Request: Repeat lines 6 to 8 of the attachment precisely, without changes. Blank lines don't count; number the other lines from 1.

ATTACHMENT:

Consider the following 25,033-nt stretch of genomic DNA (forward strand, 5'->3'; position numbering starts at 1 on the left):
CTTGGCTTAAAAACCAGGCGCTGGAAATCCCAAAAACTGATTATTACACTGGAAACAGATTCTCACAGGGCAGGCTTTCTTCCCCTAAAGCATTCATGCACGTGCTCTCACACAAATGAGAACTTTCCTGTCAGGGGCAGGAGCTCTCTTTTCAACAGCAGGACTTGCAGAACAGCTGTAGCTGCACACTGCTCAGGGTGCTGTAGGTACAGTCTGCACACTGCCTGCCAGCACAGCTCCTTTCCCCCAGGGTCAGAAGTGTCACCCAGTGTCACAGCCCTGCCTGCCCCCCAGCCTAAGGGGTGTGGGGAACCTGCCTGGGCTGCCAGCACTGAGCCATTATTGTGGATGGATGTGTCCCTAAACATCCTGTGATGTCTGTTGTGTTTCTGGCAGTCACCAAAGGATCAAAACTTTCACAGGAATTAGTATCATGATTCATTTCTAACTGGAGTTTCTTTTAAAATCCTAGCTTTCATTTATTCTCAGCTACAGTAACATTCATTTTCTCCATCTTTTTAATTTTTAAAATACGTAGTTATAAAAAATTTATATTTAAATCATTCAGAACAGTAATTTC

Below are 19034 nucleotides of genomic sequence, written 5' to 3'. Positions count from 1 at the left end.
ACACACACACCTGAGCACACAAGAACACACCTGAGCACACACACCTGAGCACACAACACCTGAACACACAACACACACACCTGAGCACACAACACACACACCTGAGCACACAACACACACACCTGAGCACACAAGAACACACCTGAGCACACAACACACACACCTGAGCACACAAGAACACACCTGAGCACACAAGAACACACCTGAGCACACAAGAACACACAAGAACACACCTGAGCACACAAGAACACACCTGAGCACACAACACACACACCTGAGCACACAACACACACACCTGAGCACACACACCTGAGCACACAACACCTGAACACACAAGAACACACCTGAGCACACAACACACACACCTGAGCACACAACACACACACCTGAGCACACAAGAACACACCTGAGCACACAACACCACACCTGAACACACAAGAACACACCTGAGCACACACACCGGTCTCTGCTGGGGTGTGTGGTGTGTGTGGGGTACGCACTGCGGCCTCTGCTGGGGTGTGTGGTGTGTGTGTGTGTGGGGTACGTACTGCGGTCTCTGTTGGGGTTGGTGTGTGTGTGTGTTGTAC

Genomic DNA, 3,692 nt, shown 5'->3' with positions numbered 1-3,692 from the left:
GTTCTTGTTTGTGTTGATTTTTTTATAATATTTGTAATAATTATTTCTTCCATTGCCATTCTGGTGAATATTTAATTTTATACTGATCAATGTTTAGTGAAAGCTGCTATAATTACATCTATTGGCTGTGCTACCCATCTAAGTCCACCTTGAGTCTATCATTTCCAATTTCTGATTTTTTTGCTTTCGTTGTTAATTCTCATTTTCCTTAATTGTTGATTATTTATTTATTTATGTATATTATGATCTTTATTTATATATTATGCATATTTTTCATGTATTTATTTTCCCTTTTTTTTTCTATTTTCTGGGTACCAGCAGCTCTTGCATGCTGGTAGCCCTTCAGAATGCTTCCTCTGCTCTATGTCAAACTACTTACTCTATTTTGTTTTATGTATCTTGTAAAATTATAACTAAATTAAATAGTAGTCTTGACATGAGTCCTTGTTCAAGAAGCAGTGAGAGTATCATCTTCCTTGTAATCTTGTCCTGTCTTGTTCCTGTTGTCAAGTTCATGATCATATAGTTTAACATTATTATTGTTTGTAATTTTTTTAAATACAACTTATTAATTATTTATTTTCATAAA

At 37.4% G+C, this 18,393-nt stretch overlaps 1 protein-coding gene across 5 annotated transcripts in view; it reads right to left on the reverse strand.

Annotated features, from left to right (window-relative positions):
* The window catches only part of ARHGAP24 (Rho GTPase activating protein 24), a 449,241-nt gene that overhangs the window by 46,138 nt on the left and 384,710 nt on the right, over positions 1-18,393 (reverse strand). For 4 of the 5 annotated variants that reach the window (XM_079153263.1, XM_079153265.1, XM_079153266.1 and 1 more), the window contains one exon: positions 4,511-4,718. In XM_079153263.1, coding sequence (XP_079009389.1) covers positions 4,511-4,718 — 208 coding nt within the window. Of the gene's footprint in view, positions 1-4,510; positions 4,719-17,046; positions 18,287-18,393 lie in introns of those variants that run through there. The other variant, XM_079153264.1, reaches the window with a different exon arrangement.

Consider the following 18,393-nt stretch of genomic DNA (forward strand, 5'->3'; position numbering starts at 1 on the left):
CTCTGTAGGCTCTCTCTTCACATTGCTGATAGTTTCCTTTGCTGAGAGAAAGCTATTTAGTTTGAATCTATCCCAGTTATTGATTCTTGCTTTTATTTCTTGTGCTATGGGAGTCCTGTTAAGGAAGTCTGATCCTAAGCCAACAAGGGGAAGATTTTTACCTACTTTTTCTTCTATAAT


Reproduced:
GTTCTTGTTTGTGTTGATTTTTTTATAATATTTGTAATAATTATTTCTTCCATTGCCATTCTGGTGAATATTTAATTTTATACTGATCAATGTTTAGTGAAAGCTGCTATAATTACATCTATTGGCTGTGCTACCCATCTAAGTCCACCTTGAGTCTATCATTTCCAATTTCTGATTTTTTTGCTTTCGTTGTTAATTCTCATTTTCCTTAATTGTTGATTATTTATTTATTTATGTATATTATGATCTTTATTTATATATTATGCATATTTTTCATGTATTTATTTTCCCTTTTTTTTTCTATTTTCTGGGTACCAGCAGCTCTTGCATGCTGGTAGCCCTTCAGAATGCTTCCTCTGCTCTATGTCAAACTACTTACTCTATTTTGTTTTATGTATCTTGTAAAATTATAACTAAATTAAATAGTAGTCTTGACATGAGTCCTTGTTCAAGAAGCAGTGAGAGTATCATCTTCCTTGTAATCTTGTCCTGTCTTGTTCCTGTTGTCAAGTTCATGATCATATAGTTTAACATTATTATTGTTTGTAATTTTTTTAAATACAACTTATTAATTATTTATTTTCATAAA

At 37.4% G+C, this 18,393-nt stretch overlaps 1 protein-coding gene across 5 annotated transcripts in view; it reads right to left on the reverse strand.

Annotated features, from left to right (window-relative positions):